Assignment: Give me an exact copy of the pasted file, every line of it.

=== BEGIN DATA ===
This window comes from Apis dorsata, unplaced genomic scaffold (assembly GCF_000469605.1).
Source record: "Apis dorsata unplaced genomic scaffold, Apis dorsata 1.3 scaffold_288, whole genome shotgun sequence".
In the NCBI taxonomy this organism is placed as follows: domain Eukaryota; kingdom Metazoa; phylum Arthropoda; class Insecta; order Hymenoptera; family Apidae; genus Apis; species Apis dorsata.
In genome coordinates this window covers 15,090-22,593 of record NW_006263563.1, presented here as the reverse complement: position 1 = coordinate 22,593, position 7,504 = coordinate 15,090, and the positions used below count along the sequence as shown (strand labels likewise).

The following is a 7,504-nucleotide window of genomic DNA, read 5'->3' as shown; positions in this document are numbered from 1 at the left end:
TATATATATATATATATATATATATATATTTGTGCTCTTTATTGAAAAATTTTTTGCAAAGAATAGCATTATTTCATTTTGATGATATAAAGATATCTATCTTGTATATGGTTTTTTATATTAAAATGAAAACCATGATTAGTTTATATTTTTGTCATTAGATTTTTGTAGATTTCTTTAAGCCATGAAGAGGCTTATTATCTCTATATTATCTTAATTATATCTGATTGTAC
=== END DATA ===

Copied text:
This window comes from Apis dorsata, unplaced genomic scaffold (assembly GCF_000469605.1).
Source record: "Apis dorsata unplaced genomic scaffold, Apis dorsata 1.3 scaffold_288, whole genome shotgun sequence".
In the NCBI taxonomy this organism is placed as follows: domain Eukaryota; kingdom Metazoa; phylum Arthropoda; class Insecta; order Hymenoptera; family Apidae; genus Apis; species Apis dorsata.
In genome coordinates this window covers 15,090-22,593 of record NW_006263563.1, presented here as the reverse complement: position 1 = coordinate 22,593, position 7,504 = coordinate 15,090, and the positions used below count along the sequence as shown (strand labels likewise).

The following is a 7,504-nucleotide window of genomic DNA, read 5'->3' as shown; positions in this document are numbered from 1 at the left end:
TATATATATATATATATATATATATATATTTGTGCTCTTTATTGAAAAATTTTTTGCAAAGAATAGCATTATTTCATTTTGATGATATAAAGATATCTATCTTGTATATGGTTTTTTATATTAAAATGAAAACCATGATTAGTTTATATTTTTGTCATTAGATTTTTGTAGATTTCTTTAAGCCATGAAGAGGCTTATTATCTCTATATTATCTTAATTATATCTGATTGTAC